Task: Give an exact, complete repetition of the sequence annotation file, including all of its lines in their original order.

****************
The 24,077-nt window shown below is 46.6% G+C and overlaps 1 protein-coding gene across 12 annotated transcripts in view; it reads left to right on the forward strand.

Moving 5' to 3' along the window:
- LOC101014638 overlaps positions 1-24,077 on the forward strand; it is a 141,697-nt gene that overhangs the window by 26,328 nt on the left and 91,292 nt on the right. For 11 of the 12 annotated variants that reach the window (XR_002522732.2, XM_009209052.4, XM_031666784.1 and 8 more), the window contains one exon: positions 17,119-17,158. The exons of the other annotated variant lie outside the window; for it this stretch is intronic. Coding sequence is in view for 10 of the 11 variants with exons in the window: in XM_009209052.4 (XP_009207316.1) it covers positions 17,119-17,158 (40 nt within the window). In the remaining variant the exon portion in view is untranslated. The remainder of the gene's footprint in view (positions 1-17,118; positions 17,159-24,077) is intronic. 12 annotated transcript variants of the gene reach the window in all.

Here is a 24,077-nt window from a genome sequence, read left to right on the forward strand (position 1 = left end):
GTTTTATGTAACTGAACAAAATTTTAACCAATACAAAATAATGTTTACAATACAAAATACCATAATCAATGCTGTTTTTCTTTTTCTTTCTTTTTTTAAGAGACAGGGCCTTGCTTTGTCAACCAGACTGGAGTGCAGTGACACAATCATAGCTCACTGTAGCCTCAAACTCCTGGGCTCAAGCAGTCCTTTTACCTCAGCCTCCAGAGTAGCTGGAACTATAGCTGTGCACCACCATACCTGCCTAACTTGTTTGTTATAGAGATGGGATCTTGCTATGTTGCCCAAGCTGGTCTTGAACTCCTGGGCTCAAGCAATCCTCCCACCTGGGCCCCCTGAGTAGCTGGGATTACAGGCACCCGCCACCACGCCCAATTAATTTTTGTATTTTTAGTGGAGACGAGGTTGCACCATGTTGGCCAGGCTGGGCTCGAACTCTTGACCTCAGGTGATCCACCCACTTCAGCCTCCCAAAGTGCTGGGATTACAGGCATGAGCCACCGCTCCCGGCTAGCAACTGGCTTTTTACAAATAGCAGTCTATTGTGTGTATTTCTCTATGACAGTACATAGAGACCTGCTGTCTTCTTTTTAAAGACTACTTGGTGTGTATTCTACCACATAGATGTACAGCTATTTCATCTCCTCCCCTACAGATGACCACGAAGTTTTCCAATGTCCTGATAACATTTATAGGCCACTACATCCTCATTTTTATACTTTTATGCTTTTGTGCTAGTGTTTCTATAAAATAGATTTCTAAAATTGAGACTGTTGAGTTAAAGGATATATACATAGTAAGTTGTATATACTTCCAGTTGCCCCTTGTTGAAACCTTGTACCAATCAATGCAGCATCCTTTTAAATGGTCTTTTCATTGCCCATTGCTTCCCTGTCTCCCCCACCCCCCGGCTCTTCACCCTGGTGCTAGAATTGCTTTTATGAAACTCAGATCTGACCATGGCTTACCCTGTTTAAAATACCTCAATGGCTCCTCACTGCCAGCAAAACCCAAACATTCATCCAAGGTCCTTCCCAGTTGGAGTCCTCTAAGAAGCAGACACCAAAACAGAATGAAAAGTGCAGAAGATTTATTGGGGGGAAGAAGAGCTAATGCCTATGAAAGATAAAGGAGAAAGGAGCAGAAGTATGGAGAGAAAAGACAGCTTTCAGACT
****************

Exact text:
The 24,077-nt window shown below is 46.6% G+C and overlaps 1 protein-coding gene across 12 annotated transcripts in view; it reads left to right on the forward strand.

Moving 5' to 3' along the window:
- LOC101014638 overlaps positions 1-24,077 on the forward strand; it is a 141,697-nt gene that overhangs the window by 26,328 nt on the left and 91,292 nt on the right. For 11 of the 12 annotated variants that reach the window (XR_002522732.2, XM_009209052.4, XM_031666784.1 and 8 more), the window contains one exon: positions 17,119-17,158. The exons of the other annotated variant lie outside the window; for it this stretch is intronic. Coding sequence is in view for 10 of the 11 variants with exons in the window: in XM_009209052.4 (XP_009207316.1) it covers positions 17,119-17,158 (40 nt within the window). In the remaining variant the exon portion in view is untranslated. The remainder of the gene's footprint in view (positions 1-17,118; positions 17,159-24,077) is intronic. 12 annotated transcript variants of the gene reach the window in all.

Here is a 24,077-nt window from a genome sequence, read left to right on the forward strand (position 1 = left end):
GTTTTATGTAACTGAACAAAATTTTAACCAATACAAAATAATGTTTACAATACAAAATACCATAATCAATGCTGTTTTTCTTTTTCTTTCTTTTTTTAAGAGACAGGGCCTTGCTTTGTCAACCAGACTGGAGTGCAGTGACACAATCATAGCTCACTGTAGCCTCAAACTCCTGGGCTCAAGCAGTCCTTTTACCTCAGCCTCCAGAGTAGCTGGAACTATAGCTGTGCACCACCATACCTGCCTAACTTGTTTGTTATAGAGATGGGATCTTGCTATGTTGCCCAAGCTGGTCTTGAACTCCTGGGCTCAAGCAATCCTCCCACCTGGGCCCCCTGAGTAGCTGGGATTACAGGCACCCGCCACCACGCCCAATTAATTTTTGTATTTTTAGTGGAGACGAGGTTGCACCATGTTGGCCAGGCTGGGCTCGAACTCTTGACCTCAGGTGATCCACCCACTTCAGCCTCCCAAAGTGCTGGGATTACAGGCATGAGCCACCGCTCCCGGCTAGCAACTGGCTTTTTACAAATAGCAGTCTATTGTGTGTATTTCTCTATGACAGTACATAGAGACCTGCTGTCTTCTTTTTAAAGACTACTTGGTGTGTATTCTACCACATAGATGTACAGCTATTTCATCTCCTCCCCTACAGATGACCACGAAGTTTTCCAATGTCCTGATAACATTTATAGGCCACTACATCCTCATTTTTATACTTTTATGCTTTTGTGCTAGTGTTTCTATAAAATAGATTTCTAAAATTGAGACTGTTGAGTTAAAGGATATATACATAGTAAGTTGTATATACTTCCAGTTGCCCCTTGTTGAAACCTTGTACCAATCAATGCAGCATCCTTTTAAATGGTCTTTTCATTGCCCATTGCTTCCCTGTCTCCCCCACCCCCCGGCTCTTCACCCTGGTGCTAGAATTGCTTTTATGAAACTCAGATCTGACCATGGCTTACCCTGTTTAAAATACCTCAATGGCTCCTCACTGCCAGCAAAACCCAAACATTCATCCAAGGTCCTTCCCAGTTGGAGTCCTCTAAGAAGCAGACACCAAAACAGAATGAAAAGTGCAGAAGATTTATTGGGGGGAAGAAGAGCTAATGCCTATGAAAGATAAAGGAGAAAGGAGCAGAAGTATGGAGAGAAAAGACAGCTTTCAGACT